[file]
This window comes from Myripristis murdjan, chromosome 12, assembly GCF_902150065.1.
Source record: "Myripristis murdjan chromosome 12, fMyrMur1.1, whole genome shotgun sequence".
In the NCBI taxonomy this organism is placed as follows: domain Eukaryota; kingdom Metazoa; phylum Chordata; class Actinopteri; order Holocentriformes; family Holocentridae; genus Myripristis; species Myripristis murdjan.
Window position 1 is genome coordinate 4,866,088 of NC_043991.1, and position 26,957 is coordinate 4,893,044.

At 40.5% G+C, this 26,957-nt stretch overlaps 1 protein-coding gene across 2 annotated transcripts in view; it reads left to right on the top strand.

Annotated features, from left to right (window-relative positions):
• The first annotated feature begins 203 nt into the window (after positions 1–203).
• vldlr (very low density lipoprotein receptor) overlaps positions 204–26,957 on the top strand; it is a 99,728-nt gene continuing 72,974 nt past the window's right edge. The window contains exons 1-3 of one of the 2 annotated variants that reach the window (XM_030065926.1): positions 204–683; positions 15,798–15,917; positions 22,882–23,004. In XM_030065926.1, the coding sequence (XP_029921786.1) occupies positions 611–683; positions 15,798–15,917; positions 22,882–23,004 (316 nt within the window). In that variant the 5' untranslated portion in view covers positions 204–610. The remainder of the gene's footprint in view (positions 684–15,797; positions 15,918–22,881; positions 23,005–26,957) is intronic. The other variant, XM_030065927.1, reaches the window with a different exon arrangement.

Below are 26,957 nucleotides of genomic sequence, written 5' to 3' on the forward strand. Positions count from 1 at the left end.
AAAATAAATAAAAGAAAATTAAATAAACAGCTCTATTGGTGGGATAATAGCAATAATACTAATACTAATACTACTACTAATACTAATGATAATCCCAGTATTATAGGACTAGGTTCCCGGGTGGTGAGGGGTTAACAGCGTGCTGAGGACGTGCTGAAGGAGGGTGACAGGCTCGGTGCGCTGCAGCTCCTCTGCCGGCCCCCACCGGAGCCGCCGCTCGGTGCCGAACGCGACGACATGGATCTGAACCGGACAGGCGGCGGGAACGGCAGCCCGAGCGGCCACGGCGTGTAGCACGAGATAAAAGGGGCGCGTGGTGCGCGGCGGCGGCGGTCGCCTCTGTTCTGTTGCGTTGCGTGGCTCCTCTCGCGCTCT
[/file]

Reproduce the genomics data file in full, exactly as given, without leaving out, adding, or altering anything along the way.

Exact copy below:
This window comes from Myripristis murdjan, chromosome 12, assembly GCF_902150065.1.
Source record: "Myripristis murdjan chromosome 12, fMyrMur1.1, whole genome shotgun sequence".
In the NCBI taxonomy this organism is placed as follows: domain Eukaryota; kingdom Metazoa; phylum Chordata; class Actinopteri; order Holocentriformes; family Holocentridae; genus Myripristis; species Myripristis murdjan.
Window position 1 is genome coordinate 4,866,088 of NC_043991.1, and position 26,957 is coordinate 4,893,044.

At 40.5% G+C, this 26,957-nt stretch overlaps 1 protein-coding gene across 2 annotated transcripts in view; it reads left to right on the top strand.

Annotated features, from left to right (window-relative positions):
• The first annotated feature begins 203 nt into the window (after positions 1–203).
• vldlr (very low density lipoprotein receptor) overlaps positions 204–26,957 on the top strand; it is a 99,728-nt gene continuing 72,974 nt past the window's right edge. The window contains exons 1-3 of one of the 2 annotated variants that reach the window (XM_030065926.1): positions 204–683; positions 15,798–15,917; positions 22,882–23,004. In XM_030065926.1, the coding sequence (XP_029921786.1) occupies positions 611–683; positions 15,798–15,917; positions 22,882–23,004 (316 nt within the window). In that variant the 5' untranslated portion in view covers positions 204–610. The remainder of the gene's footprint in view (positions 684–15,797; positions 15,918–22,881; positions 23,005–26,957) is intronic. The other variant, XM_030065927.1, reaches the window with a different exon arrangement.

Below are 26,957 nucleotides of genomic sequence, written 5' to 3' on the forward strand. Positions count from 1 at the left end.
AAAATAAATAAAAGAAAATTAAATAAACAGCTCTATTGGTGGGATAATAGCAATAATACTAATACTAATACTACTACTAATACTAATGATAATCCCAGTATTATAGGACTAGGTTCCCGGGTGGTGAGGGGTTAACAGCGTGCTGAGGACGTGCTGAAGGAGGGTGACAGGCTCGGTGCGCTGCAGCTCCTCTGCCGGCCCCCACCGGAGCCGCCGCTCGGTGCCGAACGCGACGACATGGATCTGAACCGGACAGGCGGCGGGAACGGCAGCCCGAGCGGCCACGGCGTGTAGCACGAGATAAAAGGGGCGCGTGGTGCGCGGCGGCGGCGGTCGCCTCTGTTCTGTTGCGTTGCGTGGCTCCTCTCGCGCTCT